Tilapia are of the African cichlid family and as a general rule cichlids are aggressive, although there are degrees of aggressiveness and reasons for aggression (breeding, feeding, young rearing). I would suggest sticking to those type of fish. Having said that, there are some very beautiful species of cichlids (electric yellow, colbalt blue, reds, dazzeling stripes, personalities) and other aggressive species like the Jack Dempsy. Pay attention to the size of the fish introduced, their sex, their breeding habits, and their final size to determine the best chances of success. Also some docile and aggressive species can be successfully raised together if they have different habitats within the same tank- as an example I had a tire track eel (underground habitat, docile), a peacock eel (underground habitat, docile), shovel nose catfish (10", bottom habitat, docile unless you're a goldfish), plecostamous (maximum size 6 feet, ours was 2 foot; bottom habitat and sides to clean algae), two tiger oscars (10-12" full grown, cichlid, mainly middle and top, best to get very small and raise with larger fish as these grow fast), a jack dempsy (9-10" full grown, lower habitat, hides in rocks, aggressive very territorial cichlid, get small), a pair of breeding convicts (3" full grown, cichlid, lower, open areas, absolutely fearless in comparison to size) normally very mellow but when they were breeding, they would take over half of the community tank since they scrape a place clean and lay eggs. They were not as aggressive once the fry were protected in the mouth of the male. I had rock caves, deep gravel, an underground filter, artifical plants and lighting in a 55 gallon aquarioum and all of these gorgeous fish in one tank. Food was plenty and varied- red water worms, pellets and live goldfish. Everyone had their niche and when it was feeding time, there was a temporary truce to enter into each others space. After eating, they would return to their positions. The only ones that didn't leave their territories were the eels and the plec who basically went where ever it wanted and would use threatening gestures (flare fins, body arching and act like it would attack) if another fish got too close.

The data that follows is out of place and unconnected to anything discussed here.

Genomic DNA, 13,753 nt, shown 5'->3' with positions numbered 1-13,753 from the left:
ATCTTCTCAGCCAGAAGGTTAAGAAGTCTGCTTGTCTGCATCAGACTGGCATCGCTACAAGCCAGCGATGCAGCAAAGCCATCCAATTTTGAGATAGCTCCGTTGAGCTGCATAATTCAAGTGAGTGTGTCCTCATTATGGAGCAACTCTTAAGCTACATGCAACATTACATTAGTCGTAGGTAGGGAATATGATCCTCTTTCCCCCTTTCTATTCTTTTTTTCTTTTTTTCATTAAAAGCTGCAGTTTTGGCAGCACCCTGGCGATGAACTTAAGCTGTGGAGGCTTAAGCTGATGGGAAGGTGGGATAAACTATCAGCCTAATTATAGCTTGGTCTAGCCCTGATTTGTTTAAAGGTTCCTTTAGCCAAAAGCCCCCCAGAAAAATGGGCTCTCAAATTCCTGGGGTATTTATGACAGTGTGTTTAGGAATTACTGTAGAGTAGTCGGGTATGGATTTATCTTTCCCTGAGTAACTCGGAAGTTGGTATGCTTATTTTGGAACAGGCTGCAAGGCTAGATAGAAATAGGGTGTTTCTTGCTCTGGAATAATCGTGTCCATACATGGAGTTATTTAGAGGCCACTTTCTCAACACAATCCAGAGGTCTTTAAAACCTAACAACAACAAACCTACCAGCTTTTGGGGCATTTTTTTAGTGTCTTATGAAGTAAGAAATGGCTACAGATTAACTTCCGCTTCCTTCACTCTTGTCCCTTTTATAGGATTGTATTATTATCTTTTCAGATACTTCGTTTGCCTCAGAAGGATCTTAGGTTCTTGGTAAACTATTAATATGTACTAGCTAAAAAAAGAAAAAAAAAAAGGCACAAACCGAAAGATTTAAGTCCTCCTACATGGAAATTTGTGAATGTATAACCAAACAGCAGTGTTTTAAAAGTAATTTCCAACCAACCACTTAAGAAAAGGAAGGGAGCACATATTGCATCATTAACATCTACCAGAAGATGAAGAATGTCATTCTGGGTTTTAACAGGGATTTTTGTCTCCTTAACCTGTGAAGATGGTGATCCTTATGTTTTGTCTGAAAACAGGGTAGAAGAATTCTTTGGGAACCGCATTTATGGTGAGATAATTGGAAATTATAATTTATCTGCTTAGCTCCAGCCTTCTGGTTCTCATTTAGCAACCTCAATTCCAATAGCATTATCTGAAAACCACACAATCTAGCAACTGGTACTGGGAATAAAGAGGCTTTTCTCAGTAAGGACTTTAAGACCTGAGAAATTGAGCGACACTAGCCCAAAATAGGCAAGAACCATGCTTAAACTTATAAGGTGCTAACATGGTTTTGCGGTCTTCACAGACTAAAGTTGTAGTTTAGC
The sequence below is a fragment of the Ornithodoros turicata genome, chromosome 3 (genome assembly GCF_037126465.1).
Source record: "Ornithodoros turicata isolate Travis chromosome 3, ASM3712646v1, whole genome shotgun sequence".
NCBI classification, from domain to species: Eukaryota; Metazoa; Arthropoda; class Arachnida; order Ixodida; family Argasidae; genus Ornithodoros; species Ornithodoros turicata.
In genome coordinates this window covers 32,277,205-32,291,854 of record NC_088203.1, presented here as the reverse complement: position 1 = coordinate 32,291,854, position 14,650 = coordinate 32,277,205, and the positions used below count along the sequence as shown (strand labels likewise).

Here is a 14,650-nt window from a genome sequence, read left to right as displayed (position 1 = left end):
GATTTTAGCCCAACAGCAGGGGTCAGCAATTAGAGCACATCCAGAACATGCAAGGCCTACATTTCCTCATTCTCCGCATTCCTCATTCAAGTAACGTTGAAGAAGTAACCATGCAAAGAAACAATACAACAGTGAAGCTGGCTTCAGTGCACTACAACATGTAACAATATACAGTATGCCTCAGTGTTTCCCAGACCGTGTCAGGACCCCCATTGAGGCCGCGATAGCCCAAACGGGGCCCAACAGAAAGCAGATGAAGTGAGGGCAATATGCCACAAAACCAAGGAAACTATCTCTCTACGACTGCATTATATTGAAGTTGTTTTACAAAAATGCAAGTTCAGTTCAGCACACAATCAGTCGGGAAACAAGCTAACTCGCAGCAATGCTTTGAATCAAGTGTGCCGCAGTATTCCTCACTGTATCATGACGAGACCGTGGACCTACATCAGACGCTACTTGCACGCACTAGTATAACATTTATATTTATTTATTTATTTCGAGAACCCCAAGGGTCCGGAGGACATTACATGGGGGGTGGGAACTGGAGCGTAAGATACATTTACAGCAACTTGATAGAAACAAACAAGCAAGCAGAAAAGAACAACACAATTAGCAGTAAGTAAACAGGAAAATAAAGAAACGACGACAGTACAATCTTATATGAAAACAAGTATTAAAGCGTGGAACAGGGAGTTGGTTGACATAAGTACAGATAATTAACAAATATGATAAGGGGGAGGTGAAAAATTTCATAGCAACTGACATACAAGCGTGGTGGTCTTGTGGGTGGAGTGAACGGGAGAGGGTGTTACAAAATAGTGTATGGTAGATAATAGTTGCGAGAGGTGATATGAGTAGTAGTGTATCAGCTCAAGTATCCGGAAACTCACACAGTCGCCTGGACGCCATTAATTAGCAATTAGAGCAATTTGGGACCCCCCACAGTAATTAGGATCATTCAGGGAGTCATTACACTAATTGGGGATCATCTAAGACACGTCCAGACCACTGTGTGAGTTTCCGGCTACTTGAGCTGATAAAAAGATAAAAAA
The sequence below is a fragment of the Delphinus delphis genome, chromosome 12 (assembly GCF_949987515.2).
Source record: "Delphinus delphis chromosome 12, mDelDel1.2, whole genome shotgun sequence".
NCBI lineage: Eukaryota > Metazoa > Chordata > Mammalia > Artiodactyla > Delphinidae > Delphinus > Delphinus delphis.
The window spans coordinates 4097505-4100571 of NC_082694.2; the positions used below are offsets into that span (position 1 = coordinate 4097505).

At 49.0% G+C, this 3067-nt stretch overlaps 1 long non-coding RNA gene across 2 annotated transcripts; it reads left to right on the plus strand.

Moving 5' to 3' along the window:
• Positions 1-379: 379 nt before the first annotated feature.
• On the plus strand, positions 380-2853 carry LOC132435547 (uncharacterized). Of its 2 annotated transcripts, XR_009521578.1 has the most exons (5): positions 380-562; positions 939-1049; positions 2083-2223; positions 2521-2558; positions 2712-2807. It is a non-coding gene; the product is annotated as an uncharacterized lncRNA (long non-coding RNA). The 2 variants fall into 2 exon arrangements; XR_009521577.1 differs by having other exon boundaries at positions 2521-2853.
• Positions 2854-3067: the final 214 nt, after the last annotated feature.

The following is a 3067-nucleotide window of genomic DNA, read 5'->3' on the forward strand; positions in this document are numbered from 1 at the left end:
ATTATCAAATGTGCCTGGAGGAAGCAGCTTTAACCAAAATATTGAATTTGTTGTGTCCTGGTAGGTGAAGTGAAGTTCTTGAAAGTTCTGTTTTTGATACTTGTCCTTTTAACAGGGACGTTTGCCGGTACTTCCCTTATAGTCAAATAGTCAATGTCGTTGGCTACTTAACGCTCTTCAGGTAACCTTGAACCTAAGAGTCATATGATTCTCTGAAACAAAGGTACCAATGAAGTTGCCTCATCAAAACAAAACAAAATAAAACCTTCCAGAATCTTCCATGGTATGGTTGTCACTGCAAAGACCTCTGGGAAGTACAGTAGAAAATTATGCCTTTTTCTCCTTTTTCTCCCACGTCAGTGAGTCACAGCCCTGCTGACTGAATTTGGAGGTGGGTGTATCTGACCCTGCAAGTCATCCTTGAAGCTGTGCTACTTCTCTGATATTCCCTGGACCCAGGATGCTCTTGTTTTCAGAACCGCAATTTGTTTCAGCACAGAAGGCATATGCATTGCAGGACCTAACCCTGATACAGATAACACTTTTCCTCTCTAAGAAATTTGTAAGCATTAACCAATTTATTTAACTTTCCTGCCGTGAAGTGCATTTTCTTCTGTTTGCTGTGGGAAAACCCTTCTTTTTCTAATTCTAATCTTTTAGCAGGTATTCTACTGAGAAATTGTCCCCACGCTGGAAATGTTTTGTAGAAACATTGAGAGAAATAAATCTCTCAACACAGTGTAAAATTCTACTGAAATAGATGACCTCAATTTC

Oscars can be very interesting and downright fun- I had mine trained to jump for pellets and they would try to interact with you by follwing you as you walk around the tank and being nosey when you stick your hand in to adjust something inside their tank. They could also tell the difference between people as I could feed them by hand without concern and they would grab the pellet but my significant other would come back with bloody scratches on his fingers. But to show you how they can change, we had a 2 foot silver Arowana (top habitat) that was not raised with them (seperate 110 gallon tank, sole fish), one day my significant other decided he would look good in the community tank too. The territory overlapped with the Oscars and they ganged up on the Arowana who could not escape and killed it by ramming it on it's sides until it was ruptured inside. This was done that night when everyone had gone to bed. Needless to say, I was very upset- he was not my favorite fish- too flighty and spooky, would routinely break out of his tank through the top and wriggle on the floor on the end of his tail like a serpent until I could grab a towel to wrap him in and put him back in his tank. On top of that, his appetite was so enormous that he went from live gold fish to eventually small rats and it would disgust me to clean hair balls out of the tank- even the bones were dissolved. None the less every fish had a personality and beauty of their own. The only really negatives of keeping as many exotic fish as I had was the feed cost and the inabilty to get undiseased gold fish feeders. And guess what, I never used a water quality test kit the decades of raising fish; I just knew from the smell of the water or the behavior of the fish that something was wrong.